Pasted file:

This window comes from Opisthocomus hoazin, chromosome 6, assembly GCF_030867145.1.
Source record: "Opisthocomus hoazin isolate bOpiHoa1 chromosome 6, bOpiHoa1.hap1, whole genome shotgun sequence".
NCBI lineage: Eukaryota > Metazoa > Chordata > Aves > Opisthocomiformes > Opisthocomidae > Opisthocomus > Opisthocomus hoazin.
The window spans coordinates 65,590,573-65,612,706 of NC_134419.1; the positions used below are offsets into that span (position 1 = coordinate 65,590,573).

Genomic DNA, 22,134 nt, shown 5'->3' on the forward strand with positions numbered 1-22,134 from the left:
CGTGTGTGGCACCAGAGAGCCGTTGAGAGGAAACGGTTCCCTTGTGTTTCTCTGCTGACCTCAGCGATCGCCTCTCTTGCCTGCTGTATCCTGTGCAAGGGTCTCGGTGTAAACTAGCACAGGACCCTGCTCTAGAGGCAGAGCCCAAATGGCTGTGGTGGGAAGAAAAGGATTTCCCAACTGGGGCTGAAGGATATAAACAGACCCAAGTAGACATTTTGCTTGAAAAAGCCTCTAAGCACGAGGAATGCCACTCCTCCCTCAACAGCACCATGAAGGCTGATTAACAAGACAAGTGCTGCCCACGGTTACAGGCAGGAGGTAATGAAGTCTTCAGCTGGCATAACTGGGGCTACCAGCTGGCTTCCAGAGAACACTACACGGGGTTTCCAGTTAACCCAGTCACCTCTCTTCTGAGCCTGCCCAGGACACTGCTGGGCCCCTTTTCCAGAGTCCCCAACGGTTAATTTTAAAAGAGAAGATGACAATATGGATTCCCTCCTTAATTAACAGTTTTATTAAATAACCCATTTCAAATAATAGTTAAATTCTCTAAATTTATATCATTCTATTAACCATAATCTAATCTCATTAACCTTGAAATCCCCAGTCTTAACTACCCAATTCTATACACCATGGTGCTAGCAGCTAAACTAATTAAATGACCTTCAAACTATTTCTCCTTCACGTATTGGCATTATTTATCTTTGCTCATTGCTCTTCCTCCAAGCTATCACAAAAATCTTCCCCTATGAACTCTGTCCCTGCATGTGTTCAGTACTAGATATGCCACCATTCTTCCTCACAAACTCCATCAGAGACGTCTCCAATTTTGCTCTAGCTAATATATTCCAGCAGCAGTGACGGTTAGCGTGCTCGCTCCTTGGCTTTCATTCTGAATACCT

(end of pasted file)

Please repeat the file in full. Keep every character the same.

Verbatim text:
This window comes from Opisthocomus hoazin, chromosome 6, assembly GCF_030867145.1.
Source record: "Opisthocomus hoazin isolate bOpiHoa1 chromosome 6, bOpiHoa1.hap1, whole genome shotgun sequence".
NCBI lineage: Eukaryota > Metazoa > Chordata > Aves > Opisthocomiformes > Opisthocomidae > Opisthocomus > Opisthocomus hoazin.
The window spans coordinates 65,590,573-65,612,706 of NC_134419.1; the positions used below are offsets into that span (position 1 = coordinate 65,590,573).

Genomic DNA, 22,134 nt, shown 5'->3' on the forward strand with positions numbered 1-22,134 from the left:
CGTGTGTGGCACCAGAGAGCCGTTGAGAGGAAACGGTTCCCTTGTGTTTCTCTGCTGACCTCAGCGATCGCCTCTCTTGCCTGCTGTATCCTGTGCAAGGGTCTCGGTGTAAACTAGCACAGGACCCTGCTCTAGAGGCAGAGCCCAAATGGCTGTGGTGGGAAGAAAAGGATTTCCCAACTGGGGCTGAAGGATATAAACAGACCCAAGTAGACATTTTGCTTGAAAAAGCCTCTAAGCACGAGGAATGCCACTCCTCCCTCAACAGCACCATGAAGGCTGATTAACAAGACAAGTGCTGCCCACGGTTACAGGCAGGAGGTAATGAAGTCTTCAGCTGGCATAACTGGGGCTACCAGCTGGCTTCCAGAGAACACTACACGGGGTTTCCAGTTAACCCAGTCACCTCTCTTCTGAGCCTGCCCAGGACACTGCTGGGCCCCTTTTCCAGAGTCCCCAACGGTTAATTTTAAAAGAGAAGATGACAATATGGATTCCCTCCTTAATTAACAGTTTTATTAAATAACCCATTTCAAATAATAGTTAAATTCTCTAAATTTATATCATTCTATTAACCATAATCTAATCTCATTAACCTTGAAATCCCCAGTCTTAACTACCCAATTCTATACACCATGGTGCTAGCAGCTAAACTAATTAAATGACCTTCAAACTATTTCTCCTTCACGTATTGGCATTATTTATCTTTGCTCATTGCTCTTCCTCCAAGCTATCACAAAAATCTTCCCCTATGAACTCTGTCCCTGCATGTGTTCAGTACTAGATATGCCACCATTCTTCCTCACAAACTCCATCAGAGACGTCTCCAATTTTGCTCTAGCTAATATATTCCAGCAGCAGTGACGGTTAGCGTGCTCGCTCCTTGGCTTTCATTCTGAATACCT